Another of the dingy landmarks I’ve been passing by since I moved here came down in the past few weeks.
I was walking by 218 SW Jefferson and noticed I could see light inside and the rafters were exposed.
Circling the block told the rest of the story.
Over a century old, it was at one point used by the Pendleton Woolen Mills company. The company still has a sizeable presence in Oregon with administrative and woolen mill facilities in the state, and even a bit of manufacturing capability.
It’s of simple design, but I always thought it had a minimalistic appeal. I’m certain it was seismically unsafe though, which is proving to be the kiss of death for many of Portland’s more humble historic properties.
Meanwhile across the river, the burned out hulk of the Taylor Electric Company building at 240 SE Clay seems to be getting a new lease on life. From the look of the renders of the project at least part of the original structure will be retained as a barrier around the parking lot for the new complex and possibly as part of the structure for the new building on the site. Seems to be a popular option for making use of some of the old bones of industrial buildings around the city.
Another Anchorage NIKE site, Summit, is located near the Arctic Valley ski area in the Chugach mountains. Since being decommissioned in 1979 it had deteriorated considerably, thanks to the harsh weather, vandals, and military training exercises. I paid a visit to the launch bunkers and surrounding buildings in 2005.
They were rather decrepit, and completely open to the elements. While the situation for the site looked rather grim back when I checked it out, it seems to have improved considerably since. Friends of Nike Site Summit and the Alaska Association for Historic Preservation seem to have been successful in their push to get the site recognition as historic. Since the summer of 2010 FONSS have been performing restoration work at the site.
Most of the equipment inside has been stripped, or is lying in pieces. Larger components are left in place though, including the missile carriages.
The works of the carriages are far less intact than at Point.
Several murals original to the site can be found. This one is on the ceiling in the lower level of one of the bunkers.
Another mural, I believe it was in the hallway to the back rooms of one of the launch bunkers.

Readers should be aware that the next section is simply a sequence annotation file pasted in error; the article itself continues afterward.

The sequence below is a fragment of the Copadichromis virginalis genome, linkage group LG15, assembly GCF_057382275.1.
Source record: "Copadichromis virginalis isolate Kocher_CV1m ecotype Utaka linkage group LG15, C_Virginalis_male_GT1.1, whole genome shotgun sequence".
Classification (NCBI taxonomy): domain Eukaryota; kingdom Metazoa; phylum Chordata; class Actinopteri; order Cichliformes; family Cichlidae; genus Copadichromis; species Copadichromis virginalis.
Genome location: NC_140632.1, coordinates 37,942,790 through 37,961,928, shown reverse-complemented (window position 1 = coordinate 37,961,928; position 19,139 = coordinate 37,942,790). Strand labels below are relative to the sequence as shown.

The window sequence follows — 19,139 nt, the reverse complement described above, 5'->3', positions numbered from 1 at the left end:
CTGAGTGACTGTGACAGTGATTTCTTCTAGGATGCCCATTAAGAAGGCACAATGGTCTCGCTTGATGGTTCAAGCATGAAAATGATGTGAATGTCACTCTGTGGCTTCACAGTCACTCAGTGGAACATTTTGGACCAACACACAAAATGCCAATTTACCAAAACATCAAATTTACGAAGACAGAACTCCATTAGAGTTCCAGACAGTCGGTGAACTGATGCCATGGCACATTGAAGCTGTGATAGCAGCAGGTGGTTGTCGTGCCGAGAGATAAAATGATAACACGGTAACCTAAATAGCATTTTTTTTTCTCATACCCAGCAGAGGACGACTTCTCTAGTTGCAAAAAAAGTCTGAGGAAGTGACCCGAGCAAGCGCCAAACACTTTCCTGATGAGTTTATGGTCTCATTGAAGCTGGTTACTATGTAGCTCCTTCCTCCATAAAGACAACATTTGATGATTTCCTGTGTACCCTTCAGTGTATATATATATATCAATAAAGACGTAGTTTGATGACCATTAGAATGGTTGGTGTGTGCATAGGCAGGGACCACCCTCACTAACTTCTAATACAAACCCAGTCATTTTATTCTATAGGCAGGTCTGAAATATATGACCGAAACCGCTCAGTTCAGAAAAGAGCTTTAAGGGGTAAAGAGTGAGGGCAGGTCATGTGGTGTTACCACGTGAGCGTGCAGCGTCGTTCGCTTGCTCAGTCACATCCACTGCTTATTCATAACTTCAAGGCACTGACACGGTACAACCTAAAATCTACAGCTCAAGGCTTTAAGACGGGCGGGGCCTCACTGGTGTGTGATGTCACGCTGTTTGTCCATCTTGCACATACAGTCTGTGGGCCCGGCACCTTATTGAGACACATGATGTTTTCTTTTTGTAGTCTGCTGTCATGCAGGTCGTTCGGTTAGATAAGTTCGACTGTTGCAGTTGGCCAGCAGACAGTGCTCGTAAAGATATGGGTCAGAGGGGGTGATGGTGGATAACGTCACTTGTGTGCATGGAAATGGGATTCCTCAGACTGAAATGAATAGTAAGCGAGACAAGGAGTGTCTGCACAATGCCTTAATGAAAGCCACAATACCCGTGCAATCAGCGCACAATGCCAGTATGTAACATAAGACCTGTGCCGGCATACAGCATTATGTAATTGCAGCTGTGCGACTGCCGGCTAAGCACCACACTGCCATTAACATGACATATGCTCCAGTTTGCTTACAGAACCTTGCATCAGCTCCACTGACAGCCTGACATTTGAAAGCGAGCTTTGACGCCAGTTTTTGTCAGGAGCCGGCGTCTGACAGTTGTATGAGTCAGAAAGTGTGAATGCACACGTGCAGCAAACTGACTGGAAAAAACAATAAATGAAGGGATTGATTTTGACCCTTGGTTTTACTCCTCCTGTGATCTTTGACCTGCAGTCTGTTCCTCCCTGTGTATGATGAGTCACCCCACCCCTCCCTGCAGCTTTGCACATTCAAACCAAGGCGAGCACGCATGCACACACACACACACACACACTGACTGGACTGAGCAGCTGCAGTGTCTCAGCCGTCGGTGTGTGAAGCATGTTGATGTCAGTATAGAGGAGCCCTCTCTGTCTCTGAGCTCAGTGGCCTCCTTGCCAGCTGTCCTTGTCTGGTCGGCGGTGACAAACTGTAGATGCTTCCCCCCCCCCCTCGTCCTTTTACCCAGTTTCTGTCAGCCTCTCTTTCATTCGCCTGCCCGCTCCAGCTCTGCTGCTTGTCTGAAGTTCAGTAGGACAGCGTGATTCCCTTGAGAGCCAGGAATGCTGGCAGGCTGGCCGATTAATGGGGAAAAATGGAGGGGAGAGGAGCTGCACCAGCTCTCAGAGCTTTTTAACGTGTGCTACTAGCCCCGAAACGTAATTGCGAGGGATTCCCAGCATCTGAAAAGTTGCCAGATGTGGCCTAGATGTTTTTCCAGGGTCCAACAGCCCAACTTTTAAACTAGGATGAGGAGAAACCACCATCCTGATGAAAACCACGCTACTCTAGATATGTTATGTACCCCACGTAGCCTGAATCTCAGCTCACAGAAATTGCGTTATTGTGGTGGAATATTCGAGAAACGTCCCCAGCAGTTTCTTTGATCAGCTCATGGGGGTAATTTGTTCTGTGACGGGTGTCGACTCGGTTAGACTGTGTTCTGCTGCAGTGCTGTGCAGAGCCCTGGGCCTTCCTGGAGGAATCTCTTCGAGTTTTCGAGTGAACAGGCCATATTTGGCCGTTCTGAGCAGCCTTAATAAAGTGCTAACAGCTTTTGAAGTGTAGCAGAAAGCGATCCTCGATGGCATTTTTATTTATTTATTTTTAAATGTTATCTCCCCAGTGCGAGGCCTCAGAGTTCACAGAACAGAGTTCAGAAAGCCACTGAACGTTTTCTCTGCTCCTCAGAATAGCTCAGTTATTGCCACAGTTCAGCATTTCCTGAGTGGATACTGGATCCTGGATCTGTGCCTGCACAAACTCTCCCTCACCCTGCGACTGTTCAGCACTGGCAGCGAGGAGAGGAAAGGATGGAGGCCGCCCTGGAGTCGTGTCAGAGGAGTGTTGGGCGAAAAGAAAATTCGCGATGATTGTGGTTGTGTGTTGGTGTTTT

The support buildings fared worse than the bunkers. Wood construction and the harsh climate don’t agree well.
A lot more of the old fixtures were present in this group of buildings. Lots of trash from training exercises was scattered around.
It was quite the hike from the ski area parking lot. Rest of the set below, lots of equipment detail and a few more interior shots.
While I was looking through old photo sets to choose the next one to upload I was re-reading background info on various sites. I found some more recent articles about one, and unfortunately it has joined many of its kind as a victim of arson.
The Pierce cottage was part of the Fairview Training Center, a former psychiatric hospital in Salem, Oregon. After standing for nearly ninety years, it was burned down by people who “…said they thought it might be humorous to imply a “ghost” had something to do with the fire, amid stories of hauntings in the building, investigators said.” The place was due to be deconstructed and recycled, so it isn’t as big a loss as a building that had potential for reuse in situ, or preservation, but it is still disappointing to see anything destroyed so flippantly.
I won’t try to explain the whole history of the campus, others do a better job than I could hope to. If you’re interested in learning more about its history the Wikipedia article is not a bad place to start.
Despite having been largely gutted and partially demolished when I checked it out, it was an impressive and interesting place to explore. A lot of the history of the buildings still showed through in the notes on the walls, small personal items scattered about, and in the way the buildings were laid out.
An extensive network of tunnels carried utility lines from where the main plant used to stand to each of the buildings on the campus. It also provided convenient passage between the buildings, out of sight of worried neighbors and the rumored security guard. And of course, they also had that delicious quality steam tunnels do of making you feel simultaneously like a secret agent infiltrating some forbidden place, and a character in a horror movie who is going to be messily devoured by whatever is waiting around the bend.
Here’s the rest of the set: